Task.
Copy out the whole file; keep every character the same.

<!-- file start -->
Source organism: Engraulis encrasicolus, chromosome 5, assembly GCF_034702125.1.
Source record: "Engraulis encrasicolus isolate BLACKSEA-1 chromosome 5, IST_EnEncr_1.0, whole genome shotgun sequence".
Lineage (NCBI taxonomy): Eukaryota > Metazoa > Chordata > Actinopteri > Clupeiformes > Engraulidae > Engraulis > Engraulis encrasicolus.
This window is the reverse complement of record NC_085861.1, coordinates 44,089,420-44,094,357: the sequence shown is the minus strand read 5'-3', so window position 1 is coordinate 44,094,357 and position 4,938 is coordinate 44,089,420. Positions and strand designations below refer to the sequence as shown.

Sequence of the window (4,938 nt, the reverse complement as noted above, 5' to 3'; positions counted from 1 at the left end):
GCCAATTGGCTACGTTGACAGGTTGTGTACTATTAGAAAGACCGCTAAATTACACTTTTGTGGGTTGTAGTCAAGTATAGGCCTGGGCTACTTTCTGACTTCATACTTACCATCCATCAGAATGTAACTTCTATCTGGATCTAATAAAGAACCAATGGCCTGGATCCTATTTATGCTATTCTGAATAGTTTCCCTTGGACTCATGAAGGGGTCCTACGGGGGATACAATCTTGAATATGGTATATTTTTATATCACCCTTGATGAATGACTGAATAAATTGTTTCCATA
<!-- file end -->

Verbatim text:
Source organism: Engraulis encrasicolus, chromosome 5, assembly GCF_034702125.1.
Source record: "Engraulis encrasicolus isolate BLACKSEA-1 chromosome 5, IST_EnEncr_1.0, whole genome shotgun sequence".
Lineage (NCBI taxonomy): Eukaryota > Metazoa > Chordata > Actinopteri > Clupeiformes > Engraulidae > Engraulis > Engraulis encrasicolus.
This window is the reverse complement of record NC_085861.1, coordinates 44,089,420-44,094,357: the sequence shown is the minus strand read 5'-3', so window position 1 is coordinate 44,094,357 and position 4,938 is coordinate 44,089,420. Positions and strand designations below refer to the sequence as shown.

Sequence of the window (4,938 nt, the reverse complement as noted above, 5' to 3'; positions counted from 1 at the left end):
GCCAATTGGCTACGTTGACAGGTTGTGTACTATTAGAAAGACCGCTAAATTACACTTTTGTGGGTTGTAGTCAAGTATAGGCCTGGGCTACTTTCTGACTTCATACTTACCATCCATCAGAATGTAACTTCTATCTGGATCTAATAAAGAACCAATGGCCTGGATCCTATTTATGCTATTCTGAATAGTTTCCCTTGGACTCATGAAGGGGTCCTACGGGGGATACAATCTTGAATATGGTATATTTTTATATCACCCTTGATGAATGACTGAATAAATTGTTTCCATA